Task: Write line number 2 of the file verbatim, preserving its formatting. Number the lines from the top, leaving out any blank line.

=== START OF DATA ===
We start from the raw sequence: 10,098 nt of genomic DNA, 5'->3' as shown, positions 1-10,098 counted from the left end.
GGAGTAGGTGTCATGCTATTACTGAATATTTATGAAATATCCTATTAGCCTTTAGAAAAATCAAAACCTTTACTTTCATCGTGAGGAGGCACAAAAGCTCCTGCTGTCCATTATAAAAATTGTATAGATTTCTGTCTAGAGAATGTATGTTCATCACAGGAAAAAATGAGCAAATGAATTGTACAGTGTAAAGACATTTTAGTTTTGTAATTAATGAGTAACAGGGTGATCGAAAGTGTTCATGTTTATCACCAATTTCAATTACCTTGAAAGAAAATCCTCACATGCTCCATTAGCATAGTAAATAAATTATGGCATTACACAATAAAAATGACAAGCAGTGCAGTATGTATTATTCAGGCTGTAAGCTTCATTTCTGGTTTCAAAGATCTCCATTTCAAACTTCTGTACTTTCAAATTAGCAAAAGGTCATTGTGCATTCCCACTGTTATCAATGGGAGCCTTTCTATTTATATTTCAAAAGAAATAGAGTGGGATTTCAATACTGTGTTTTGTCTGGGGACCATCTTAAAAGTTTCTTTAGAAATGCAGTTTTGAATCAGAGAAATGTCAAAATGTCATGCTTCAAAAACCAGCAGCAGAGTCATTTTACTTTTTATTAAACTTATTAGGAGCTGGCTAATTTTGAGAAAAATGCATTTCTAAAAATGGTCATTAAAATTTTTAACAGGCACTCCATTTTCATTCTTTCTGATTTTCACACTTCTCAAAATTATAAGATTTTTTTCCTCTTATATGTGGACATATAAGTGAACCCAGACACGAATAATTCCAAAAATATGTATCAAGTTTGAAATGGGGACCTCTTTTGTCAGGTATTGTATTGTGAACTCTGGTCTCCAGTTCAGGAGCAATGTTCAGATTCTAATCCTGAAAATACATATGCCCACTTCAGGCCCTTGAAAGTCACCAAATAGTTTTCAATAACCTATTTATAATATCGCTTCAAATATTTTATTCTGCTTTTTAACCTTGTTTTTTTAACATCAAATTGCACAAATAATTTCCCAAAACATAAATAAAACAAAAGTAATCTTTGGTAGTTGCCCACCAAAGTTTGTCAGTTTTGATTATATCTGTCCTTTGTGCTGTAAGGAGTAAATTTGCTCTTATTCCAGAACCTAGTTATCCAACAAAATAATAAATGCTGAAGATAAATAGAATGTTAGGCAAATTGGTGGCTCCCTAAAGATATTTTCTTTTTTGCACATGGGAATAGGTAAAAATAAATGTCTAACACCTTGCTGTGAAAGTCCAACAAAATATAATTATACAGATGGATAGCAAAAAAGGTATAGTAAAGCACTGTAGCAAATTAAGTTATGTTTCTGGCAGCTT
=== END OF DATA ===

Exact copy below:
GGAGTAGGTGTCATGCTATTACTGAATATTTATGAAATATCCTATTAGCCTTTAGAAAAATCAAAACCTTTACTTTCATCGTGAGGAGGCACAAAAGCTCCTGCTGTCCATTATAAAAATTGTATAGATTTCTGTCTAGAGAATGTATGTTCATCACAGGAAAAAATGAGCAAATGAATTGTACAGTGTAAAGACATTTTAGTTTTGTAATTAATGAGTAACAGGGTGATCGAAAGTGTTCATGTTTATCACCAATTTCAATTACCTTGAAAGAAAATCCTCACATGCTCCATTAGCATAGTAAATAAATTATGGCATTACACAATAAAAATGACAAGCAGTGCAGTATGTATTATTCAGGCTGTAAGCTTCATTTCTGGTTTCAAAGATCTCCATTTCAAACTTCTGTACTTTCAAATTAGCAAAAGGTCATTGTGCATTCCCACTGTTATCAATGGGAGCCTTTCTATTTATATTTCAAAAGAAATAGAGTGGGATTTCAATACTGTGTTTTGTCTGGGGACCATCTTAAAAGTTTCTTTAGAAATGCAGTTTTGAATCAGAGAAATGTCAAAATGTCATGCTTCAAAAACCAGCAGCAGAGTCATTTTACTTTTTATTAAACTTATTAGGAGCTGGCTAATTTTGAGAAAAATGCATTTCTAAAAATGGTCATTAAAATTTTTAACAGGCACTCCATTTTCATTCTTTCTGATTTTCACACTTCTCAAAATTATAAGATTTTTTTCCTCTTATATGTGGACATATAAGTGAACCCAGACACGAATAATTCCAAAAATATGTATCAAGTTTGAAATGGGGACCTCTTTTGTCAGGTATTGTATTGTGAACTCTGGTCTCCAGTTCAGGAGCAATGTTCAGATTCTAATCCTGAAAATACATATGCCCACTTCAGGCCCTTGAAAGTCACCAAATAGTTTTCAATAACCTATTTATAATATCGCTTCAAATATTTTATTCTGCTTTTTAACCTTGTTTTTTTAACATCAAATTGCACAAATAATTTCCCAAAACATAAATAAAACAAAAGTAATCTTTGGTAGTTGCCCACCAAAGTTTGTCAGTTTTGATTATATCTGTCCTTTGTGCTGTAAGGAGTAAATTTGCTCTTATTCCAGAACCTAGTTATCCAACAAAATAATAAATGCTGAAGATAAATAGAATGTTAGGCAAATTGGTGGCTCCCTAAAGATATTTTCTTTTTTGCACATGGGAATAGGTAAAAATAAATGTCTAACACCTTGCTGTGAAAGTCCAACAAAATATAATTATACAGATGGATAGCAAAAAAGGTATAGTAAAGCACTGTAGCAAATTAAGTTATGTTTCTGGCAGCTT